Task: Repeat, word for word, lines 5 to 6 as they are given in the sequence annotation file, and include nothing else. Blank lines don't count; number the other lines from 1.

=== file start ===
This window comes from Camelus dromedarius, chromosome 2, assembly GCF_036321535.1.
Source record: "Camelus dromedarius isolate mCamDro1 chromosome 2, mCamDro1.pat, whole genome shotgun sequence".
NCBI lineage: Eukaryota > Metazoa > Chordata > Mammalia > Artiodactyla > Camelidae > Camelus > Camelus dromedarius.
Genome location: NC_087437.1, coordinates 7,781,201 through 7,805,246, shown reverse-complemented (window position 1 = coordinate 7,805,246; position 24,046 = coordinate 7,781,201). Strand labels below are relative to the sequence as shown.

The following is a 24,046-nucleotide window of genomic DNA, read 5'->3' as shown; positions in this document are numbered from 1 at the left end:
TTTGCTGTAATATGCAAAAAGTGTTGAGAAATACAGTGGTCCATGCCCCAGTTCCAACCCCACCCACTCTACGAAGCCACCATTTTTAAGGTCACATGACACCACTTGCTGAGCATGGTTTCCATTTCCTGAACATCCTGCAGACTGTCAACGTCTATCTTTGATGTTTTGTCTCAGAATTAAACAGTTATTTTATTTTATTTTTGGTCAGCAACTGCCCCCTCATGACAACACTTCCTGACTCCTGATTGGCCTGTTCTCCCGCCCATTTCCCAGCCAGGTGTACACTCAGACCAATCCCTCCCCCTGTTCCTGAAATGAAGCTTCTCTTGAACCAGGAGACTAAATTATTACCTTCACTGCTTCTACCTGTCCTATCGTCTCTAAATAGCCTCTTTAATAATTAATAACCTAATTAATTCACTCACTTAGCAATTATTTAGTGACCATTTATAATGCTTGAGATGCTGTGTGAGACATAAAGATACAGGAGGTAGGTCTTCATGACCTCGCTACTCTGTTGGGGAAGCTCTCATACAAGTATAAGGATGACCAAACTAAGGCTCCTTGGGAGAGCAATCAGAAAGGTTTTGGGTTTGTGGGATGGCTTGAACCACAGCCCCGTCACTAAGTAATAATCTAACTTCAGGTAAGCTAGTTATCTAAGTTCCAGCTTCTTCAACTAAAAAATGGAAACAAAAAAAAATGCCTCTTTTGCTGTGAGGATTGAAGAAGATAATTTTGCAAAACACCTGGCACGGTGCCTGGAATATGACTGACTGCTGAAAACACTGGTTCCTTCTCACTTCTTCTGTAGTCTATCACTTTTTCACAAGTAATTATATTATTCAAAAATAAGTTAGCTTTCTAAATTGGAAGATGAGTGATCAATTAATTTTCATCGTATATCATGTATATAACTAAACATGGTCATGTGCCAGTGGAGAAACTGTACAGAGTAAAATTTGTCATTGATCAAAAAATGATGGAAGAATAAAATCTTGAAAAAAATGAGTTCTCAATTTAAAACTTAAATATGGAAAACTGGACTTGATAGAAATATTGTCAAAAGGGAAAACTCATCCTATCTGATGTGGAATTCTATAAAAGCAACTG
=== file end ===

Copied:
The following is a 24,046-nucleotide window of genomic DNA, read 5'->3' as shown; positions in this document are numbered from 1 at the left end:
TTTGCTGTAATATGCAAAAAGTGTTGAGAAATACAGTGGTCCATGCCCCAGTTCCAACCCCACCCACTCTACGAAGCCACCATTTTTAAGGTCACATGACACCACTTGCTGAGCATGGTTTCCATTTCCTGAACATCCTGCAGACTGTCAACGTCTATCTTTGATGTTTTGTCTCAGAATTAAACAGTTATTTTATTTTATTTTTGGTCAGCAACTGCCCCCTCATGACAACACTTCCTGACTCCTGATTGGCCTGTTCTCCCGCCCATTTCCCAGCCAGGTGTACACTCAGACCAATCCCTCCCCCTGTTCCTGAAATGAAGCTTCTCTTGAACCAGGAGACTAAATTATTACCTTCACTGCTTCTACCTGTCCTATCGTCTCTAAATAGCCTCTTTAATAATTAATAACCTAATTAATTCACTCACTTAGCAATTATTTAGTGACCATTTATAATGCTTGAGATGCTGTGTGAGACATAAAGATACAGGAGGTAGGTCTTCATGACCTCGCTACTCTGTTGGGGAAGCTCTCATACAAGTATAAGGATGACCAAACTAAGGCTCCTTGGGAGAGCAATCAGAAAGGTTTTGGGTTTGTGGGATGGCTTGAACCACAGCCCCGTCACTAAGTAATAATCTAACTTCAGGTAAGCTAGTTATCTAAGTTCCAGCTTCTTCAACTAAAAAATGGAAACAAAAAAAAATGCCTCTTTTGCTGTGAGGATTGAAGAAGATAATTTTGCAAAACACCTGGCACGGTGCCTGGAATATGACTGACTGCTGAAAACACTGGTTCCTTCTCACTTCTTCTGTAGTCTATCACTTTTTCACAAGTAATTATATTATTCAAAAATAAGTTAGCTTTCTAAATTGGAAGATGAGTGATCAATTAATTTTCATCGTATATCATGTATATAACTAAACATGGTCATGTGCCAGTGGAGAAACTGTACAGAGTAAAATTTGTCATTGATCAAAAAATGATGGAAGAATAAAATCTTGAAAAAAATGAGTTCTCAATTTAAAACTTAAATATGGAAAACTGGACTTGATAGAAATATTGTCAAAAGGGAAAACTCATCCTATCTGATGTGGAATTCTATAAAAGCAACTG